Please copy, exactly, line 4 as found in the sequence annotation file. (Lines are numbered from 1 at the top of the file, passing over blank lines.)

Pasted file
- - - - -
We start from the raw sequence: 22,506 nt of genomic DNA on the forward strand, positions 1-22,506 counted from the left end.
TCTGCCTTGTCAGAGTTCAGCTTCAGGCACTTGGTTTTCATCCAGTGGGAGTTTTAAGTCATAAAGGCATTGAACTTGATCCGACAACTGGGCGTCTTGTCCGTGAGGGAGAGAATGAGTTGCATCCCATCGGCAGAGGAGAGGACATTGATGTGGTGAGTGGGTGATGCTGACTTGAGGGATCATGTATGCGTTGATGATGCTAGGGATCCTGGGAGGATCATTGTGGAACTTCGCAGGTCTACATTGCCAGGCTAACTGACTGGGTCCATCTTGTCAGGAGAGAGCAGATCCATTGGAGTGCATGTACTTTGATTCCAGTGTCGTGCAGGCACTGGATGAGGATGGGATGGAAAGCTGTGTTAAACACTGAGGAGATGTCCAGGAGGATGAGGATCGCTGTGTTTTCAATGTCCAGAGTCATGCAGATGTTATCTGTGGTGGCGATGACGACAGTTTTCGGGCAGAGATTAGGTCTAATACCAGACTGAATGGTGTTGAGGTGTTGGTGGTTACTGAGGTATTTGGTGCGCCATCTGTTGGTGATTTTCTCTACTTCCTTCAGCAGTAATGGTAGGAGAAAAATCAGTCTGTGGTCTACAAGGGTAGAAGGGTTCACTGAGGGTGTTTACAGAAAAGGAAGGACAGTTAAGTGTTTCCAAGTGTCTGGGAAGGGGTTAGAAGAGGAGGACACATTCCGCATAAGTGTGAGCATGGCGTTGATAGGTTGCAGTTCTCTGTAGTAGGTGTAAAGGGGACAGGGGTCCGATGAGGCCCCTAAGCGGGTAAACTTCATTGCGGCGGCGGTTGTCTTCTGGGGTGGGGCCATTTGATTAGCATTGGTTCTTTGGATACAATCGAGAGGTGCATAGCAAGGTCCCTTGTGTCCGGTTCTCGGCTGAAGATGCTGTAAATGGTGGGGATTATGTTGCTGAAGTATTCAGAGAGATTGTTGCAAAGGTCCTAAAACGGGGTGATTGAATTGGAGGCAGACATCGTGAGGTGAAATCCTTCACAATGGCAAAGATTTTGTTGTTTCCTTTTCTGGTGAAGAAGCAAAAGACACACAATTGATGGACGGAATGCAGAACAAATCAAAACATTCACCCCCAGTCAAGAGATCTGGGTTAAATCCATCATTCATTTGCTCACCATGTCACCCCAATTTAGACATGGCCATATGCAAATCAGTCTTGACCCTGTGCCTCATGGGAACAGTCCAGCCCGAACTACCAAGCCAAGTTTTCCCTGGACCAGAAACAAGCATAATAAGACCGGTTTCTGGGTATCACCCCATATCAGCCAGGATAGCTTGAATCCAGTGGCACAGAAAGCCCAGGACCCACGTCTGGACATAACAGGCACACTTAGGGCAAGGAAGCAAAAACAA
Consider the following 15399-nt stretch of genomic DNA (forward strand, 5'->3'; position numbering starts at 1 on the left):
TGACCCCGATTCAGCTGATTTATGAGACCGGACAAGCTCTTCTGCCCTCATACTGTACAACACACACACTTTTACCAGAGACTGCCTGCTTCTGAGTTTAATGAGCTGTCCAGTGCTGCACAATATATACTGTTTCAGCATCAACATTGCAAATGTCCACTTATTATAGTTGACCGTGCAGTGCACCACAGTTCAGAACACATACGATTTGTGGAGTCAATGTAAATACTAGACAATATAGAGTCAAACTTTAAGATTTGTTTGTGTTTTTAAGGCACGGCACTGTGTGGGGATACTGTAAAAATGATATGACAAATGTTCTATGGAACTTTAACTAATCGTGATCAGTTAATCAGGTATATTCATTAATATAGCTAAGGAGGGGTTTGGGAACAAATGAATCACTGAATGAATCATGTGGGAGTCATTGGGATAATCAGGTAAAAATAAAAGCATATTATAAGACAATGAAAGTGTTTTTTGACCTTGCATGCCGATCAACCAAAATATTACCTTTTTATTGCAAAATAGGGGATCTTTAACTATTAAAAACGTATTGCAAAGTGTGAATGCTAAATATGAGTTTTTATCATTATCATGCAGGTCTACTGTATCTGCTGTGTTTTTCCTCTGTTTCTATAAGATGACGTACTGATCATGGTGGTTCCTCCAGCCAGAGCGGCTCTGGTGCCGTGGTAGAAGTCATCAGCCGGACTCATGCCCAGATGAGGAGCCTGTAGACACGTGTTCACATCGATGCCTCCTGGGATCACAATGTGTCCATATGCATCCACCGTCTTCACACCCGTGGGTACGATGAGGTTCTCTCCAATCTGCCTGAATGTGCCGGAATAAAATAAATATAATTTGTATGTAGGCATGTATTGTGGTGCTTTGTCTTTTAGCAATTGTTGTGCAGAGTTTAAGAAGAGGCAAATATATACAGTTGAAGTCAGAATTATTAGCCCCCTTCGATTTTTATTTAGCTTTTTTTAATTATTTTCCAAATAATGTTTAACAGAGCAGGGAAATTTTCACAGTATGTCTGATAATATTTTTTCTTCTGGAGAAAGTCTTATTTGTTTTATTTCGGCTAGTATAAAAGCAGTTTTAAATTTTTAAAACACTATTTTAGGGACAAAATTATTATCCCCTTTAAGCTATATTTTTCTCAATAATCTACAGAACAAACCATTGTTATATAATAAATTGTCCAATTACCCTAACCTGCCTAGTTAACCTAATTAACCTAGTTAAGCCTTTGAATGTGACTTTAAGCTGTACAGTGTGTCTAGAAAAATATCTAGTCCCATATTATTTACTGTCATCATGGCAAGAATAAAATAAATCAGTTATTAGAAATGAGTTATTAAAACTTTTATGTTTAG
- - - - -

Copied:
TGACCCCGATTCAGCTGATTTATGAGACCGGACAAGCTCTTCTGCCCTCATACTGTACAACACACACACTTTTACCAGAGACTGCCTGCTTCTGAGTTTAATGAGCTGTCCAGTGCTGCACAATATATACTGTTTCAGCATCAACATTGCAAATGTCCACTTATTATAGTTGACCGTGCAGTGCACCACAGTTCAGAACACATACGATTTGTGGAGTCAATGTAAATACTAGACAATATAGAGTCAAACTTTAAGATTTGTTTGTGTTTTTAAGGCACGGCACTGTGTGGGGATACTGTAAAAATGATATGACAAATGTTCTATGGAACTTTAACTAATCGTGATCAGTTAATCAGGTATATTCATTAATATAGCTAAGGAGGGGTTTGGGAACAAATGAATCACTGAATGAATCATGTGGGAGTCATTGGGATAATCAGGTAAAAATAAAAGCATATTATAAGACAATGAAAGTGTTTTTTGACCTTGCATGCCGATCAACCAAAATATTACCTTTTTATTGCAAAATAGGGGATCTTTAACTATTAAAAACGTATTGCAAAGTGTGAATGCTAAATATGAGTTTTTATCATTATCATGCAGGTCTACTGTATCTGCTGTGTTTTTCCTCTGTTTCTATAAGATGACGTACTGATCATGGTGGTTCCTCCAGCCAGAGCGGCTCTGGTGCCGTGGTAGAAGTCATCAGCCGGACTCATGCCCAGATGAGGAGCCTGTAGACACGTGTTCACATCGATGCCTCCTGGGATCACAATGTGTCCATATGCATCCACCGTCTTCACACCCGTGGGTACGATGAGGTTCTCTCCAATCTGCCTGAATGTGCCGGAATAAAATAAATATAATTTGTATGTAGGCATGTATTGTGGTGCTTTGTCTTTTAGCAATTGTTGTGCAGAGTTTAAGAAGAGGCAAATATATACAGTTGAAGTCAGAATTATTAGCCCCCTTCGATTTTTATTTAGCTTTTTTTAATTATTTTCCAAATAATGTTTAACAGAGCAGGGAAATTTTCACAGTATGTCTGATAATATTTTTTCTTCTGGAGAAAGTCTTATTTGTTTTATTTCGGCTAGTATAAAAGCAGTTTTAAATTTTTAAAACACTATTTTAGGGACAAAATTATTATCCCCTTTAAGCTATATTTTTCTCAATAATCTACAGAACAAACCATTGTTATATAATAAATTGTCCAATTACCCTAACCTGCCTAGTTAACCTAATTAACCTAGTTAAGCCTTTGAATGTGACTTTAAGCTGTACAGTGTGTCTAGAAAAATATCTAGTCCCATATTATTTACTGTCATCATGGCAAGAATAAAATAAATCAGTTATTAGAAATGAGTTATTAAAACTTTTATGTTTAG